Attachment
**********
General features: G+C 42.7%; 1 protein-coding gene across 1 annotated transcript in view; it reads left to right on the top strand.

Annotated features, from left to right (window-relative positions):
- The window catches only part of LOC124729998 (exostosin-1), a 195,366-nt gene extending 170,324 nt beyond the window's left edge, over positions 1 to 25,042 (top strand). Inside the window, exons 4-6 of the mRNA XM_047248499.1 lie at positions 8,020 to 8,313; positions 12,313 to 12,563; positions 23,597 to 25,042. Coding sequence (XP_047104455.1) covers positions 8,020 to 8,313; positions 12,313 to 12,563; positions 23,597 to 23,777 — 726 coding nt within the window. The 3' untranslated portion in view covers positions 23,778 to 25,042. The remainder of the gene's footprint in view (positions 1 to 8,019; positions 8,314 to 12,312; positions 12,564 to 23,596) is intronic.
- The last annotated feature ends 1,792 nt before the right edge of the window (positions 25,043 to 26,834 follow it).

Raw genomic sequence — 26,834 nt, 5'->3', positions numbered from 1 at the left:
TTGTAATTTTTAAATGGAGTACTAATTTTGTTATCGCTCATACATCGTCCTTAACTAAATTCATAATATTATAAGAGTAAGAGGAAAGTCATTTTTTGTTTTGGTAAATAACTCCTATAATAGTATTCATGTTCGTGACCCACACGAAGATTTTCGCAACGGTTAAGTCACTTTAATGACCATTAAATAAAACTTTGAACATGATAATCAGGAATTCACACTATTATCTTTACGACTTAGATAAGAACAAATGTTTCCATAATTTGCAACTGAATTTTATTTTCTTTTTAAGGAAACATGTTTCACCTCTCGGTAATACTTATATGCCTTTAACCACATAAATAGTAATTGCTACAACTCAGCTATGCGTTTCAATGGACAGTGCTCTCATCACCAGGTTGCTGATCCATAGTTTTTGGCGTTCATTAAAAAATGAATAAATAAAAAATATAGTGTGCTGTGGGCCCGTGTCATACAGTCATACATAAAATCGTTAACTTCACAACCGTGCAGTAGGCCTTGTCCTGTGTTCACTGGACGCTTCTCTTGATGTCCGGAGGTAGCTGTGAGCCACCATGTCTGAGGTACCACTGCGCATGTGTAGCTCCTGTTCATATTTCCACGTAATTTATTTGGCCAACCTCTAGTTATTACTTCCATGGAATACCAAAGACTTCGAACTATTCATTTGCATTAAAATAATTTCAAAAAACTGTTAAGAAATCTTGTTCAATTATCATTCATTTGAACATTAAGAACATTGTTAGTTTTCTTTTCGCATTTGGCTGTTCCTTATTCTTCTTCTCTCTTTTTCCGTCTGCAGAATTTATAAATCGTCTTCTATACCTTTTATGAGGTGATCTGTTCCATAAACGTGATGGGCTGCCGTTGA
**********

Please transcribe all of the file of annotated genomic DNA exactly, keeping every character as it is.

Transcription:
General features: G+C 42.7%; 1 protein-coding gene across 1 annotated transcript in view; it reads left to right on the top strand.

Annotated features, from left to right (window-relative positions):
- The window catches only part of LOC124729998 (exostosin-1), a 195,366-nt gene extending 170,324 nt beyond the window's left edge, over positions 1 to 25,042 (top strand). Inside the window, exons 4-6 of the mRNA XM_047248499.1 lie at positions 8,020 to 8,313; positions 12,313 to 12,563; positions 23,597 to 25,042. Coding sequence (XP_047104455.1) covers positions 8,020 to 8,313; positions 12,313 to 12,563; positions 23,597 to 23,777 — 726 coding nt within the window. The 3' untranslated portion in view covers positions 23,778 to 25,042. The remainder of the gene's footprint in view (positions 1 to 8,019; positions 8,314 to 12,312; positions 12,564 to 23,596) is intronic.
- The last annotated feature ends 1,792 nt before the right edge of the window (positions 25,043 to 26,834 follow it).

Raw genomic sequence — 26,834 nt, 5'->3', positions numbered from 1 at the left:
TTGTAATTTTTAAATGGAGTACTAATTTTGTTATCGCTCATACATCGTCCTTAACTAAATTCATAATATTATAAGAGTAAGAGGAAAGTCATTTTTTGTTTTGGTAAATAACTCCTATAATAGTATTCATGTTCGTGACCCACACGAAGATTTTCGCAACGGTTAAGTCACTTTAATGACCATTAAATAAAACTTTGAACATGATAATCAGGAATTCACACTATTATCTTTACGACTTAGATAAGAACAAATGTTTCCATAATTTGCAACTGAATTTTATTTTCTTTTTAAGGAAACATGTTTCACCTCTCGGTAATACTTATATGCCTTTAACCACATAAATAGTAATTGCTACAACTCAGCTATGCGTTTCAATGGACAGTGCTCTCATCACCAGGTTGCTGATCCATAGTTTTTGGCGTTCATTAAAAAATGAATAAATAAAAAATATAGTGTGCTGTGGGCCCGTGTCATACAGTCATACATAAAATCGTTAACTTCACAACCGTGCAGTAGGCCTTGTCCTGTGTTCACTGGACGCTTCTCTTGATGTCCGGAGGTAGCTGTGAGCCACCATGTCTGAGGTACCACTGCGCATGTGTAGCTCCTGTTCATATTTCCACGTAATTTATTTGGCCAACCTCTAGTTATTACTTCCATGGAATACCAAAGACTTCGAACTATTCATTTGCATTAAAATAATTTCAAAAAACTGTTAAGAAATCTTGTTCAATTATCATTCATTTGAACATTAAGAACATTGTTAGTTTTCTTTTCGCATTTGGCTGTTCCTTATTCTTCTTCTCTCTTTTTCCGTCTGCAGAATTTATAAATCGTCTTCTATACCTTTTATGAGGTGATCTGTTCCATAAACGTGATGGGCTGCCGTTGA